The JNICT then formulated the idea of establishing a coordinating entity specifically devoted to oceanography, a sort of subcommittee. The strategy was to take advantage of the few resources that existed, making JNICT facilities available in strict cooperation with the Hydrographic Institute; namely, the “small, poorly-equipped laboratories,” and, beginning with these centers, “training some youths” by sending them to the large foreign research centers (in USA, Canada, Great Britain, Norway, Denmark, Germany, the Netherlands, Belgium and France). The idea was also to encourage on the involvement and collaboration of organizations like the IBM, the IAC Radiochemistry Laboratory, the Biochemistry Laboratory of the School of Pharmacy (Faculdade de Farmácia) of the University of Oporto (Universidade do Porto) (Pinto, 8 jul. 1970).

The proposal, as drawn up by Francisco Leite Pinto (12 jan. 1970), involved the establishment of a Portuguese organization that would be responsible for coordinating oceanographic activities, an entity that would centralize decisions and analyze initiatives, ensuring both a skilled and strategic position on the international stage. Moreover, it was understood that Portugal’s geographical and historical position legitimized the intention and opportunity to participate in the work of international organizations, although the vast range of issues meant that it could not “dispense with the help of advanced countries” (Pinto, 21 abr. 1971).

Thus, Francisco Leite Pinto (12 jan. 1970) wished to establish a Standing Committee on Oceanography within the JNICT to centralize scientific, technical and technological oceanographic studies – at the time dispersed among the ministries of the Navy, Overseas Colonies and Education – stressing “the importance of many branches of Science, Techniques and Technologies in the study of the oceans and the need to coordinate and plan them.” It would include representatives from the Ministry of Foreign Affairs, continental and overseas universities, the Hydrographic Institute, the Overseas Research Board (Junta de Investigação do Ultramar), the IAC, the Naval Academy (Escola Naval), the National Weather Service (Serviço Meteorológico Nacional), the IBM, the Directorate-General for Maritime Development (Direcção-Geral de Fomento Marítmo), the National Board of Fisheries Development (Junta Nacional de Fomento das Pescas), the National Civil Engineering Laboratory (Laboratório Nacional de Engenharia Civil), the Nuclear Energy Board (Junta de Energia Nuclear), the Commission Against Ocean Pollution (Comissão Contra a Poluição da Água do Mar), the Ministry of Health (Ministério da Saúde), the National Institute of Industrial Research (Instituto Nacional de Investigação industrial), Sociedade Anónima Concessionária da Refinação de Petróleos (Sacor), the Naval War Institute (Instituto Superior Naval de Guerra), the Lisbon Technical University (Universidade Técnica de Lisboa), the Directorate of Naval Construction (Direcção de Construções Navais), the Electricity and Communications Directorate (Direcção de Electricidade e Comunicações) and even professors of geology, geophysics, international law and international maritime law. Its mission and objectives were set to the high ambitions of the institutional plan.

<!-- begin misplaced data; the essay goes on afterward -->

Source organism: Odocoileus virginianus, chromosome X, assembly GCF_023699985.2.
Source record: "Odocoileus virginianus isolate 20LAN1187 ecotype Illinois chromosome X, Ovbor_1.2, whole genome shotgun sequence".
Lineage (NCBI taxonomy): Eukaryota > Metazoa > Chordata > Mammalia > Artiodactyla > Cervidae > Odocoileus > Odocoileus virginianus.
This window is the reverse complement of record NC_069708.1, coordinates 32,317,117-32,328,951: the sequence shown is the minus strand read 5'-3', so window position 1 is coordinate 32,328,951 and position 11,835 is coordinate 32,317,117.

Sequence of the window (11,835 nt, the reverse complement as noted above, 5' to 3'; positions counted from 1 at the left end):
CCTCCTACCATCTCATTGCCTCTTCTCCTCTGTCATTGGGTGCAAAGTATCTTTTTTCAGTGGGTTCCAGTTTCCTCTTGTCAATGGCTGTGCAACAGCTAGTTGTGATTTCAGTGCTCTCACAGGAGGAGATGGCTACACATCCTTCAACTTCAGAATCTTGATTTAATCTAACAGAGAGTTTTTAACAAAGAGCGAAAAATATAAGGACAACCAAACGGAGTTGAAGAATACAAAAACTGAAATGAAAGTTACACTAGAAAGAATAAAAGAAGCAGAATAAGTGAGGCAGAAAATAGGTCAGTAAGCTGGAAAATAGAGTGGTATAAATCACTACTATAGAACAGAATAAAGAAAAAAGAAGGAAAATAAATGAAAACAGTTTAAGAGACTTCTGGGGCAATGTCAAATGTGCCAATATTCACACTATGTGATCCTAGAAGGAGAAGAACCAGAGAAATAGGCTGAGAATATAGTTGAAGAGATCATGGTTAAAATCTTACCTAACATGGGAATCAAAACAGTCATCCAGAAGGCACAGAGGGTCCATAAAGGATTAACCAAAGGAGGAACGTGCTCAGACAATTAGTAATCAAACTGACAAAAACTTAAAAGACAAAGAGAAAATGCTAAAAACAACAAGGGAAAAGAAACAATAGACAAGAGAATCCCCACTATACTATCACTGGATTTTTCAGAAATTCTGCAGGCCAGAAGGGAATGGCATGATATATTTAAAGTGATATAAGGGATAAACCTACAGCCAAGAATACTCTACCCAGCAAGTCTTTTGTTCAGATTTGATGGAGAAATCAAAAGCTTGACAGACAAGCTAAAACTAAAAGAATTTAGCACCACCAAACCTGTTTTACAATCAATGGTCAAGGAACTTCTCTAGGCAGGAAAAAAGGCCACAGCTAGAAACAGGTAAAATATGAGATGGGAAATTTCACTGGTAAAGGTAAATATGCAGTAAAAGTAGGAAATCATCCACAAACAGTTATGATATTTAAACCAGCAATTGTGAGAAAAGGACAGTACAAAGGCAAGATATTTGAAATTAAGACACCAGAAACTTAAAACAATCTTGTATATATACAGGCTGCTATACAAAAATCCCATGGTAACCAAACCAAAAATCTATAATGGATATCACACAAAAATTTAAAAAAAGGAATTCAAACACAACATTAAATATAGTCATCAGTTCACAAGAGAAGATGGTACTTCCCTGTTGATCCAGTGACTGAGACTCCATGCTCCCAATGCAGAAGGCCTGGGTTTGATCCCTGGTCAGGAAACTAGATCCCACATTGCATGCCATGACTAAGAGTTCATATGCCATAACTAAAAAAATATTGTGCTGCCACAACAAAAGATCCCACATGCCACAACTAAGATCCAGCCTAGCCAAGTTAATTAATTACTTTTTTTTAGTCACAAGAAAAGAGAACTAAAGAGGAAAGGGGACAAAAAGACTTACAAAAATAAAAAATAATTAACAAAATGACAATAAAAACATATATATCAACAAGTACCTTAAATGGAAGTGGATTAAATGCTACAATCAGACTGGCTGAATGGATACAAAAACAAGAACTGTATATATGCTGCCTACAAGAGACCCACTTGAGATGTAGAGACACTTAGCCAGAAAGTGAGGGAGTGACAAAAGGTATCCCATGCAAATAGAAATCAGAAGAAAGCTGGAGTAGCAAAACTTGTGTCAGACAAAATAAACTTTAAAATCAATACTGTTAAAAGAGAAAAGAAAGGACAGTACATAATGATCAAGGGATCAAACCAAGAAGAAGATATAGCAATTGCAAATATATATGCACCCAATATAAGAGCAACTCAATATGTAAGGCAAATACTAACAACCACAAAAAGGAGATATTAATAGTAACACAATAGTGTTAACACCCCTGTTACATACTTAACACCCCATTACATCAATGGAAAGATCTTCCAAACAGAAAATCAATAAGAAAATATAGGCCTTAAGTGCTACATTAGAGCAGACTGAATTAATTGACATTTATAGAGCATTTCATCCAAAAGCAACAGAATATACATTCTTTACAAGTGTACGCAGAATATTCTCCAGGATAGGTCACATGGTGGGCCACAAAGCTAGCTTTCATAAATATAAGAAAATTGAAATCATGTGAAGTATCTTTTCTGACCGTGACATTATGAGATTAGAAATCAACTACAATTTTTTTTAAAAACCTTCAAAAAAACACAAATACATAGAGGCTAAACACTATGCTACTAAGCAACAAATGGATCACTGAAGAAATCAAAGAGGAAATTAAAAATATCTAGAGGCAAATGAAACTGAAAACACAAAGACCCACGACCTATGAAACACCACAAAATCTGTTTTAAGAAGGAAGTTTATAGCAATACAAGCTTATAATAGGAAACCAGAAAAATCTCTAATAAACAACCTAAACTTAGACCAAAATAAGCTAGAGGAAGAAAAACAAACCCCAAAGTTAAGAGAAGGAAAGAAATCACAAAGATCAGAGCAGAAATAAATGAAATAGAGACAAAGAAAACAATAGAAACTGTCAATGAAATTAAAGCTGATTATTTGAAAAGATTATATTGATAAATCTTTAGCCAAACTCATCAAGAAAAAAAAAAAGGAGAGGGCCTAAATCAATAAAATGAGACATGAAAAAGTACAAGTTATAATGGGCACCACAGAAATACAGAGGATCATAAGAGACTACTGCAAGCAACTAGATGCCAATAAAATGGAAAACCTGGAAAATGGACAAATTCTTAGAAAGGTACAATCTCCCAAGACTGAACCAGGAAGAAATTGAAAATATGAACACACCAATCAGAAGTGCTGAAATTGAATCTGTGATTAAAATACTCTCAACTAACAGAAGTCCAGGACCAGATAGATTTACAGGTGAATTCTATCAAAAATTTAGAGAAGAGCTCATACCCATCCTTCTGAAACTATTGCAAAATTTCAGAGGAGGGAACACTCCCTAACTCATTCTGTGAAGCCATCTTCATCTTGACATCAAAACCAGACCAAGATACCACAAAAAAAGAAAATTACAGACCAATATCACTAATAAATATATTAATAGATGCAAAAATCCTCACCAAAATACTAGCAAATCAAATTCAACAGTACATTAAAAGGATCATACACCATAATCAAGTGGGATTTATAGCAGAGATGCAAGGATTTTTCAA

Despite all efforts, the proposal was not carried out. Its role was restricted to coordinating the various Portuguese institutes and centers in the same technical-scientific field. The JNICT’s position stressed the advantage acquired by the Ministry of the Navy, namely its access to vessels, machinery and publications (Pinto, 21 abr. 1971) – even if it lacked scientific knowledge... The choice was clearly to not start a conflict, and the JNICT’s role continued to be generic coordination, but without the ability to orchestrate and mobilize the actors in the field of oceanography.